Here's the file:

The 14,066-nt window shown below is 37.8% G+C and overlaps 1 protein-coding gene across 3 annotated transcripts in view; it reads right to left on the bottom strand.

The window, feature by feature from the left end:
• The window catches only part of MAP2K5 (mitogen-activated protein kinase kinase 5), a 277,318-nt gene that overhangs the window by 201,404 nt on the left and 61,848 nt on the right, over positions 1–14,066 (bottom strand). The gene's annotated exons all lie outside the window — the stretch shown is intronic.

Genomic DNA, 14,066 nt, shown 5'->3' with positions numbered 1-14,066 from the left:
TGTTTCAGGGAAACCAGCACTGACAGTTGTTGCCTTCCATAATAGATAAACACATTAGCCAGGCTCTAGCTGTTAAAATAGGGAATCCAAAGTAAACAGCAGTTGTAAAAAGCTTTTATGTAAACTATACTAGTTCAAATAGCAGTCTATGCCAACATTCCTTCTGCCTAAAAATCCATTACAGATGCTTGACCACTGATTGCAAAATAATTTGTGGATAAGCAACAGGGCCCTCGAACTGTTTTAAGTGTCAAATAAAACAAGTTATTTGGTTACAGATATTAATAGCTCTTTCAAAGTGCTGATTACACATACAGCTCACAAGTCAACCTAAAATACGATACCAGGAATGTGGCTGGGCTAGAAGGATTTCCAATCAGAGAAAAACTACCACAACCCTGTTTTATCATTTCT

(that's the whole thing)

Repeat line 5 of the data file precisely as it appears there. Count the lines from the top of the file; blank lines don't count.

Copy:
TGTTTCAGGGAAACCAGCACTGACAGTTGTTGCCTTCCATAATAGATAAACACATTAGCCAGGCTCTAGCTGTTAAAATAGGGAATCCAAAGTAAACAGCAGTTGTAAAAAGCTTTTATGTAAACTATACTAGTTCAAATAGCAGTCTATGCCAACATTCCTTCTGCCTAAAAATCCATTACAGATGCTTGACCACTGATTGCAAAATAATTTGTGGATAAGCAACAGGGCCCTCGAACTGTTTTAAGTGTCAAATAAAACAAGTTATTTGGTTACAGATATTAATAGCTCTTTCAAAGTGCTGATTACACATACAGCTCACAAGTCAACCTAAAATACGATACCAGGAATGTGGCTGGGCTAGAAGGATTTCCAATCAGAGAAAAACTACCACAACCCTGTTTTATCATTTCT